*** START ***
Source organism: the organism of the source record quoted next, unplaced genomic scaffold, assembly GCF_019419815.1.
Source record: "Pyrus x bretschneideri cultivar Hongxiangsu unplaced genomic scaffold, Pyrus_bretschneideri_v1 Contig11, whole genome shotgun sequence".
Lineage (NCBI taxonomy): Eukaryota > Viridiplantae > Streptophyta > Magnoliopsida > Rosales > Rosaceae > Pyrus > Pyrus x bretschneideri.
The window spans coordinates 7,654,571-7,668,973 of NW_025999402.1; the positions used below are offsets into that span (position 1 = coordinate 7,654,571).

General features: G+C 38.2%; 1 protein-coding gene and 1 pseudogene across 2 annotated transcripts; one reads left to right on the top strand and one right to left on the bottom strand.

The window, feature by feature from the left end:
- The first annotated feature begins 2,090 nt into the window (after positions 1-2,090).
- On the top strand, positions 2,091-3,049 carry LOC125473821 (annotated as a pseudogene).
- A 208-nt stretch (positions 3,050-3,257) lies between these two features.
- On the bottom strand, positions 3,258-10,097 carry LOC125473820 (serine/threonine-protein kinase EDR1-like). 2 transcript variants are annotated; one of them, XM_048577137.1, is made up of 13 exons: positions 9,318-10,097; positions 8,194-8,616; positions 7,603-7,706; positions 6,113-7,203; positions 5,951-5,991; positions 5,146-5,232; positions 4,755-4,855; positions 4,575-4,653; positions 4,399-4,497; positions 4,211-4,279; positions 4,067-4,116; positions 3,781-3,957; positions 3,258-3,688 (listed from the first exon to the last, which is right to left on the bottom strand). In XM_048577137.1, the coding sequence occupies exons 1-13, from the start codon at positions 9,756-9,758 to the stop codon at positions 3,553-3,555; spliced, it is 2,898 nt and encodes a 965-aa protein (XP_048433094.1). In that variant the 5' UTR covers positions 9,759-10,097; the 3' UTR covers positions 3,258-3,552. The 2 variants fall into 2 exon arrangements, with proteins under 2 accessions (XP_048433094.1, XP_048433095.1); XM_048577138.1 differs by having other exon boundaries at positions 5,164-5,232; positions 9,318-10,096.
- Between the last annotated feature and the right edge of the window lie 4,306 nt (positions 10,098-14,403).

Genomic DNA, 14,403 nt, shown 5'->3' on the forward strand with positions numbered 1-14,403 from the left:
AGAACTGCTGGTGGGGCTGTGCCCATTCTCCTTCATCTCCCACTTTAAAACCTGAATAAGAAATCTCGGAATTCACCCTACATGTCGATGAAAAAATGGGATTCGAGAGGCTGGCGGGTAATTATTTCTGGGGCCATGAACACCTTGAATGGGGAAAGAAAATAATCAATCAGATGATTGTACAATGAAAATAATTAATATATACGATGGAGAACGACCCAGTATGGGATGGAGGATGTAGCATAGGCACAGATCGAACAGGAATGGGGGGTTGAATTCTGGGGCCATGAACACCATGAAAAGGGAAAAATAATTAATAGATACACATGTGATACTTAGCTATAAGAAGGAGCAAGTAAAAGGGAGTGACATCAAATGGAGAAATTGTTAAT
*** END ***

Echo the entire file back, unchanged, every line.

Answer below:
Source organism: the organism of the source record quoted next, unplaced genomic scaffold, assembly GCF_019419815.1.
Source record: "Pyrus x bretschneideri cultivar Hongxiangsu unplaced genomic scaffold, Pyrus_bretschneideri_v1 Contig11, whole genome shotgun sequence".
Lineage (NCBI taxonomy): Eukaryota > Viridiplantae > Streptophyta > Magnoliopsida > Rosales > Rosaceae > Pyrus > Pyrus x bretschneideri.
The window spans coordinates 7,654,571-7,668,973 of NW_025999402.1; the positions used below are offsets into that span (position 1 = coordinate 7,654,571).

General features: G+C 38.2%; 1 protein-coding gene and 1 pseudogene across 2 annotated transcripts; one reads left to right on the top strand and one right to left on the bottom strand.

The window, feature by feature from the left end:
- The first annotated feature begins 2,090 nt into the window (after positions 1-2,090).
- On the top strand, positions 2,091-3,049 carry LOC125473821 (annotated as a pseudogene).
- A 208-nt stretch (positions 3,050-3,257) lies between these two features.
- On the bottom strand, positions 3,258-10,097 carry LOC125473820 (serine/threonine-protein kinase EDR1-like). 2 transcript variants are annotated; one of them, XM_048577137.1, is made up of 13 exons: positions 9,318-10,097; positions 8,194-8,616; positions 7,603-7,706; positions 6,113-7,203; positions 5,951-5,991; positions 5,146-5,232; positions 4,755-4,855; positions 4,575-4,653; positions 4,399-4,497; positions 4,211-4,279; positions 4,067-4,116; positions 3,781-3,957; positions 3,258-3,688 (listed from the first exon to the last, which is right to left on the bottom strand). In XM_048577137.1, the coding sequence occupies exons 1-13, from the start codon at positions 9,756-9,758 to the stop codon at positions 3,553-3,555; spliced, it is 2,898 nt and encodes a 965-aa protein (XP_048433094.1). In that variant the 5' UTR covers positions 9,759-10,097; the 3' UTR covers positions 3,258-3,552. The 2 variants fall into 2 exon arrangements, with proteins under 2 accessions (XP_048433094.1, XP_048433095.1); XM_048577138.1 differs by having other exon boundaries at positions 5,164-5,232; positions 9,318-10,096.
- Between the last annotated feature and the right edge of the window lie 4,306 nt (positions 10,098-14,403).

Genomic DNA, 14,403 nt, shown 5'->3' on the forward strand with positions numbered 1-14,403 from the left:
AGAACTGCTGGTGGGGCTGTGCCCATTCTCCTTCATCTCCCACTTTAAAACCTGAATAAGAAATCTCGGAATTCACCCTACATGTCGATGAAAAAATGGGATTCGAGAGGCTGGCGGGTAATTATTTCTGGGGCCATGAACACCTTGAATGGGGAAAGAAAATAATCAATCAGATGATTGTACAATGAAAATAATTAATATATACGATGGAGAACGACCCAGTATGGGATGGAGGATGTAGCATAGGCACAGATCGAACAGGAATGGGGGGTTGAATTCTGGGGCCATGAACACCATGAAAAGGGAAAAATAATTAATAGATACACATGTGATACTTAGCTATAAGAAGGAGCAAGTAAAAGGGAGTGACATCAAATGGAGAAATTGTTAAT